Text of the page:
The clock is ticking on a potential move for the DFA’d All-Star Things went from cold to a boiling over for Rays fans over the course of about 30 minutes Saturday night. The Rays acquired CJ Cron, designated Corey Dickerson for assignment, and traded Jake Odorizzi. It’s here I’d like to apologize for the slow off season. Apparently all I needed to do was have planned family time with limited internet connectivity in order to light the flame of the hot stove season. Initially my phone started going crazy when it was announced that the Rays acquired CJ Cron for a player to be named later. This move is one that wasn’t that difficult to see as a possibility. The Angels have too many 1B/DH types and Cron wasn’t owed guaranteed money. One of the Rays biggest needs was a corner bat that hit from the right side. Even though Cron hasn’t hit left handers well (career 95 wRC+), he’s been an above-average bat that has put up a 107 wRC+ over almost 1500 career plate appearances. It’s unlikely that Cron really has reverse splits, so this seems like a solid pickup in an area of need for the Rays. It’s impossible to know how great a pickup this is, but if it’s for a marginal prospect as most PTBNL are, then it’s a worthwhile acquisition. The corresponding move to make room for Cron on the 40 man roster was DFAing Corey Dickerson. The initial reaction was absolute shock. We know there is no such thing as an untouchable for the Tampa Bay Rays after the heart-breaking trade of Evan Longoria in December, but the way this was announced as a DFA was a punch to the gut. Until this transaction is completed, there isn’t a way to logically evaluate it at this time. But of the batch of recent moves, this is the one that just doesn’t make sense. Why would the Rays sacrifice leverage? They now have a limit on the time they can trade Dickerson before he is open game for any team in the league to submit a bid on. Surely they are in a worse trade position now, having started the seven day DFA clock, than before in their attempts to close a deal. While still in shock over the Dickerson DFA, it was announced that Jake Odorizzi was traded to the Minnesota Twins. It would take having no contact to the outside world to not expect this kind of move. The return was a little surprising in that it was a one-for-one deal for SS Jermaine Palacios. In a series I was able to watch in early May between the Cedar Rapid Kernels and the Bowling Green Hot Rods, Palacios stuck out as the best player on the field. He made some slick defensive plays at short and was consistently making solid contact. The return seems a little light as even the public prospect evaluators who like him have him in the teens of an average farm system. John Sickels of minorleagueball had him rated as the Twins #17 prospect and Baseball Prospectus had him in the 11-20 range. The Rays have gone with their scouts in getting Christian Arroyo and Palacios this winter, and by not going with the public evaluators. Let’s hope they are right. Overall the moves are hard to evaluate right now as a group. They brought in the bat to replace Dickerson in the lineup, but until you know what the Rays gave up for Cron and what the Rays can get for Dickerson we’re waiting for more information. What can the Rays expect for Dickerson? According to GM Erik Neander the Rays DFA’d Dickerson to force a time table on trade talks to wind down. Sounds like #Rays don't have a deal in hand for Dickerson, but did the DFA move to spur conclusion of some trade talks. Neander: "We've had enough conversations where we felt this was best way to get things resolved for him and for us.''— Marc Topkin (@TBTimes_Rays) February 18, 2018 Following the trade of Odorizzi, Kevin Cash announced the team would start out the season with a four-man rotation The return in the Odorizzi deal, Jermaine Palacios, has been slotted as the team’s 22nd best prospect on MLB Pipeline Neil Solondz continued to spotlight players in camp as he broke down Ian Gibaut, who [...]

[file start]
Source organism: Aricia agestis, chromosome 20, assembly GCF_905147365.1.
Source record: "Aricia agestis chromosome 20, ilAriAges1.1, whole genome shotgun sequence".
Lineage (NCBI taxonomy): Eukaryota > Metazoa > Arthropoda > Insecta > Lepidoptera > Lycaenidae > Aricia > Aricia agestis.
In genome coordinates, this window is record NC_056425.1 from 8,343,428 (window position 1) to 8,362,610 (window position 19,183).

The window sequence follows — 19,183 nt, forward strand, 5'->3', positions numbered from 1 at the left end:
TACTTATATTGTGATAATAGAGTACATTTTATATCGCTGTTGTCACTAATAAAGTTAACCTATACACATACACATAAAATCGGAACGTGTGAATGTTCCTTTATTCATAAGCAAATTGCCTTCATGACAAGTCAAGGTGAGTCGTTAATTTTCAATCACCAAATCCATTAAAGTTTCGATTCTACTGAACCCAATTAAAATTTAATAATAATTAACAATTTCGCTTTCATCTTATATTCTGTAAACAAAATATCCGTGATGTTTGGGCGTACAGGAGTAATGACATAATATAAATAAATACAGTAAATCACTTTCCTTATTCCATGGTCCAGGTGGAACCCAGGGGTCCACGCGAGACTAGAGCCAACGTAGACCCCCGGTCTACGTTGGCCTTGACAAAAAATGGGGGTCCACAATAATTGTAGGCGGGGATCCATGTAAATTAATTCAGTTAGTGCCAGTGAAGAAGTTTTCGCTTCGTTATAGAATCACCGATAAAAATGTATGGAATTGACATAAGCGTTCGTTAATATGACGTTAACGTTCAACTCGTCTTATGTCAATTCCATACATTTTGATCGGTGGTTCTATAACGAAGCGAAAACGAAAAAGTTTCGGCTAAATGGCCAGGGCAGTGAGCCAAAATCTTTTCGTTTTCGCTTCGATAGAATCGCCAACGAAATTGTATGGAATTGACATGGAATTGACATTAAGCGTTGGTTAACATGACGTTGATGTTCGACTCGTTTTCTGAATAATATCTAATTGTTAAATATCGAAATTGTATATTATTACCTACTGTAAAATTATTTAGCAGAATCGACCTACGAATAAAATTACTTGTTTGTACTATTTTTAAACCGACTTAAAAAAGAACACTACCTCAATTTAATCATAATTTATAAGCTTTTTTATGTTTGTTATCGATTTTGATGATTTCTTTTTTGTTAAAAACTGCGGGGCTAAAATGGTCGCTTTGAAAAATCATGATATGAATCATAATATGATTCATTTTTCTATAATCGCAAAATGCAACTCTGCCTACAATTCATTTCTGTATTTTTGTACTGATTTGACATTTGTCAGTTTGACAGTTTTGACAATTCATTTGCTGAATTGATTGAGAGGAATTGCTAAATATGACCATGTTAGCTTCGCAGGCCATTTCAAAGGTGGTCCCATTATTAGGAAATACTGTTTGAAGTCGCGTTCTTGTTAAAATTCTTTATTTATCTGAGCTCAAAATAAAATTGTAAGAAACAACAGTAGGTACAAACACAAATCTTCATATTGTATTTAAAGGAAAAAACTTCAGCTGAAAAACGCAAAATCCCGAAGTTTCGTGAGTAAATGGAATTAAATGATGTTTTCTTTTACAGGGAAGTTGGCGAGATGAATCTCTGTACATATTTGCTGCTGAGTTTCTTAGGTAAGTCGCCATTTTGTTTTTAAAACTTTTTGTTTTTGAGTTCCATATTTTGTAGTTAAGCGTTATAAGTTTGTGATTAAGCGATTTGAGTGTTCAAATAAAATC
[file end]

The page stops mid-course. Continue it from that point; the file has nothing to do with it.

2018 DRaysBay Community Prospect No. 26